A new biography—"Baroness Elsa” by Irene Gammel—finally establishes Elsa von Freytag-Loringhoven’s rightful place as the first American performance artist. Now that it is practically impossible not to wear mass-produced clothing, encouraging women to hire stylists to make themselves look different, there is enormous appeal in the Baroness’s surreal ensembles.
— René Steinke, New York Times Fashion Magazine
The Baroness [was] a readymade before the fact. One could hardly think of a better prophet of the mass-marketed acting out that characterizes our age than this aristocrat of Dada.
— Howard Halle, TimeOut
Irene Gammel’s hugely enjoyable biography of Baroness Elsa von Freytag-Loringhoven, ‘the mother of Dada,” describes a woman who was both the unrequited lover and inspiration of Marcel Duchamp, and inexhaustibly creative in her own right.
— Modern Painters
Gammel has done a bang-up job of researching Elsa’s spottily documented life, bringing understanding to her unruly art and securing her place on a continuum that leads straight to Hannah Wilke scarring her body with bubble gum and Carolee Schneemann extracting a scroll from her vagina.
— Margot Mifflin, Bookforum
Hailed as America’s Dada queen and the great aunt of contemporary performance art, Elsa von Freytag-Loringhoven is the subject of an exhaustive biography.... Gammel recontructs in fascinating detail the family and artistic environments in which Elsa moved in Europe and America.
— Linda Lappin, The Literary Review
[Irene Gammel’s] fervently argued cultural biography is a seminal work in biography-based Gender Studies. ... The excellently produced volume includes a beautiful set of ninety illustrations, many of them in colour, representing the largest collection of art works by and about the Baroness Elsa so far assembled in a book. For this alone, Gammel deserves thanks and recognition in both the literary and the art community.
— Klaus Martens, Zeitschrift für Kanadastudien
Gammel’s meticulously researched and eloquently written book not only chronicles the view mouvementée of the Baroness herself, but also defines and interconnects the diverse art movements on both sides of, the Atlantic that gave rise to postmodernism.
— Rosmarin Heidenreich, Canadian Literature
Courageous to an insane degree, Elsa was able to provoke and challenge everyone, but has been little known outside the connoisseur’s circle. Irene Gammel, in her fascinating new biography, follows the baroness’ life through the early movements of the 20th century in Berlin, Munich, New York, and Berlin.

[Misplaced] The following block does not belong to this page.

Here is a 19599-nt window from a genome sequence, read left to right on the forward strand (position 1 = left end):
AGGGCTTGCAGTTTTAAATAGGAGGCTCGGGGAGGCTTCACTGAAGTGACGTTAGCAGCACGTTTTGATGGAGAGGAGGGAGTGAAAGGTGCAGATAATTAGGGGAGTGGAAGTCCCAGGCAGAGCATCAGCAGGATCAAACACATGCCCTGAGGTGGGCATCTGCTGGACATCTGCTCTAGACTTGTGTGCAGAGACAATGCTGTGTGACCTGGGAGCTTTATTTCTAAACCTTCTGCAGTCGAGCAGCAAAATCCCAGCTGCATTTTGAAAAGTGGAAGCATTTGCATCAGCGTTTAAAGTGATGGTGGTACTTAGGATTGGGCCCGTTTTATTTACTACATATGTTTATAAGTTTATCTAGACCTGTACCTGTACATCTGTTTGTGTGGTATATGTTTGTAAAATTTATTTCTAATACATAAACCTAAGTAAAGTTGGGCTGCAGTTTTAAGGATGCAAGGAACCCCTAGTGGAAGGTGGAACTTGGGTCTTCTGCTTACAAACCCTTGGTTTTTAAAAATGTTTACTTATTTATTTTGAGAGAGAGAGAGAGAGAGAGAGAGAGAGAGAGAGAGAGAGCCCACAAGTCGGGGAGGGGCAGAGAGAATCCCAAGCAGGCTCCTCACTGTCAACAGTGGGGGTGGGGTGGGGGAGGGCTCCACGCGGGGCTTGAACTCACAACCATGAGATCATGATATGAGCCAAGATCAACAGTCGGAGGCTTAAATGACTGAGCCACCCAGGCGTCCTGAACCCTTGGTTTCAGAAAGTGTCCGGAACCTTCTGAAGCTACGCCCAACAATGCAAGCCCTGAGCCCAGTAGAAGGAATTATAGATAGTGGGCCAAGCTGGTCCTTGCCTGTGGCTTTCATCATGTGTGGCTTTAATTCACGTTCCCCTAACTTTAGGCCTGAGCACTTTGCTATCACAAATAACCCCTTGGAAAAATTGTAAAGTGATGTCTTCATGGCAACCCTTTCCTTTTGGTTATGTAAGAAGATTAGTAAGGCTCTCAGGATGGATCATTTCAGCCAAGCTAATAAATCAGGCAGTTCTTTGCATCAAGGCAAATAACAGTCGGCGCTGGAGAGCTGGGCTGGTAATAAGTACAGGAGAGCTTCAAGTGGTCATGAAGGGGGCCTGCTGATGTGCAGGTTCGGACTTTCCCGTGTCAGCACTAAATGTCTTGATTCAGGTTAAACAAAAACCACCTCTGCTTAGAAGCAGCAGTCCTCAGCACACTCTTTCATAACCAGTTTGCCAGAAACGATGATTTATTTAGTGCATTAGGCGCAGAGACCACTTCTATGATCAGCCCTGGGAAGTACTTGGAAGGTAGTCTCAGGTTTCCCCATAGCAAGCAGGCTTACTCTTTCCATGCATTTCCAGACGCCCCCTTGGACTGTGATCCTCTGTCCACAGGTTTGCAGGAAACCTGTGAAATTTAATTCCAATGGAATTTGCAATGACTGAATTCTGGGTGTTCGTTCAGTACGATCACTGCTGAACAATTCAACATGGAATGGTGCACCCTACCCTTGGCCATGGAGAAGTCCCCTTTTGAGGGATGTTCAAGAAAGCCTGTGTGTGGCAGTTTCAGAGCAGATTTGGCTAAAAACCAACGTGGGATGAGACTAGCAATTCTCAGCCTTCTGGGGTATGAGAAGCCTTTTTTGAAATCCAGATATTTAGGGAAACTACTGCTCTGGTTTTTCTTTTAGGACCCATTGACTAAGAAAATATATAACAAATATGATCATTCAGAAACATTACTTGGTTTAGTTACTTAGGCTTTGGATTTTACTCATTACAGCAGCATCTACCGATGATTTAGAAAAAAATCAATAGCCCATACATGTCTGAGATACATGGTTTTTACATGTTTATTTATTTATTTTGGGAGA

— Valery Oisteanu, Artnet
A key figure of New York Dada and an attention-seeking fashionista, the Baroness is being recognized for her bizarre antics as a kind of proto-feminst performance artist, presaging the 1960s actions of Carolee Schneemann, Hannah Wilke and Yayoi Kusama. Irene Gammel’s detailed biography examines the baroness’s wrenching, wildly iconoclastic writings, while filling us in on the sordid, juicy details of her remarkable life.
— Michael Duncan, Art in America
Gammel is particularly good at demonstrating how the Baroness served as a cultural signifier of avant-gardism for American modernists .... Gammel makes an important argument, as well regarding the attribution of Duchamp’s famous upturned urinal, "Fountain,” finding within a constellation of circumstantial evidence a provocative possibility that the baroness had more than a hand in the making of this most controversial of objects. Gammel is a good historian; her research is meticulous and exhaustive. She knows how to look at art, describing effectively its formal actions and and cultural significations.
— Joshua Weiner, Modernism/Modernity
I have to say that this is the first biography I've read all the way through. It is like a Danielle Steel novel, although probably not as detailed. As a student of art history I thought this was a very interesting take of the New York Dada movement, where the Baroness was the first to do "ready-mades" before Marcel Duchamp. Overall I thought it was wonderfully written, and very interesting.
— Reader from Boston, amazon.com